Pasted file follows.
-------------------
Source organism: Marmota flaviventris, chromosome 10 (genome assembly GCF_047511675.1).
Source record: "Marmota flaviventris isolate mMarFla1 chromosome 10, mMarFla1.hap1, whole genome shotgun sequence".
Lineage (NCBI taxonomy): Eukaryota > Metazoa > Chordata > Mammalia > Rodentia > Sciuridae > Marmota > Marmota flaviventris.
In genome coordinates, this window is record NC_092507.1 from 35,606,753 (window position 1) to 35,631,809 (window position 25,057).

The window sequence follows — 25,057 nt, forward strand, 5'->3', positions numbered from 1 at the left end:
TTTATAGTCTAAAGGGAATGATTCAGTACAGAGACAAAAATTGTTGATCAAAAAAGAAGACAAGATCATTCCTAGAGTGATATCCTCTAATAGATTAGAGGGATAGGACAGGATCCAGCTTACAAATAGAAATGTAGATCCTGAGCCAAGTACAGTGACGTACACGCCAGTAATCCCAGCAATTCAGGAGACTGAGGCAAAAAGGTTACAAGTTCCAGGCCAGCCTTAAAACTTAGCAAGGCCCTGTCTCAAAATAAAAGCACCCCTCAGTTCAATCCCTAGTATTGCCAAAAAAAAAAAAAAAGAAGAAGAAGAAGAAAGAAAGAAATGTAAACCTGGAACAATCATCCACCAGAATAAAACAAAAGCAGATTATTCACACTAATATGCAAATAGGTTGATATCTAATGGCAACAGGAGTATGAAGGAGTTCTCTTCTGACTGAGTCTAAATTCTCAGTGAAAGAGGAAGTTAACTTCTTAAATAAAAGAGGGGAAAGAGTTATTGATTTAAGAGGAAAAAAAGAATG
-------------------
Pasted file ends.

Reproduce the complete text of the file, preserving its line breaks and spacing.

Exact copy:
Source organism: Marmota flaviventris, chromosome 10 (genome assembly GCF_047511675.1).
Source record: "Marmota flaviventris isolate mMarFla1 chromosome 10, mMarFla1.hap1, whole genome shotgun sequence".
Lineage (NCBI taxonomy): Eukaryota > Metazoa > Chordata > Mammalia > Rodentia > Sciuridae > Marmota > Marmota flaviventris.
In genome coordinates, this window is record NC_092507.1 from 35,606,753 (window position 1) to 35,631,809 (window position 25,057).

The window sequence follows — 25,057 nt, forward strand, 5'->3', positions numbered from 1 at the left end:
TTTATAGTCTAAAGGGAATGATTCAGTACAGAGACAAAAATTGTTGATCAAAAAAGAAGACAAGATCATTCCTAGAGTGATATCCTCTAATAGATTAGAGGGATAGGACAGGATCCAGCTTACAAATAGAAATGTAGATCCTGAGCCAAGTACAGTGACGTACACGCCAGTAATCCCAGCAATTCAGGAGACTGAGGCAAAAAGGTTACAAGTTCCAGGCCAGCCTTAAAACTTAGCAAGGCCCTGTCTCAAAATAAAAGCACCCCTCAGTTCAATCCCTAGTATTGCCAAAAAAAAAAAAAAAGAAGAAGAAGAAGAAAGAAAGAAATGTAAACCTGGAACAATCATCCACCAGAATAAAACAAAAGCAGATTATTCACACTAATATGCAAATAGGTTGATATCTAATGGCAACAGGAGTATGAAGGAGTTCTCTTCTGACTGAGTCTAAATTCTCAGTGAAAGAGGAAGTTAACTTCTTAAATAAAAGAGGGGAAAGAGTTATTGATTTAAGAGGAAAAAAAGAATG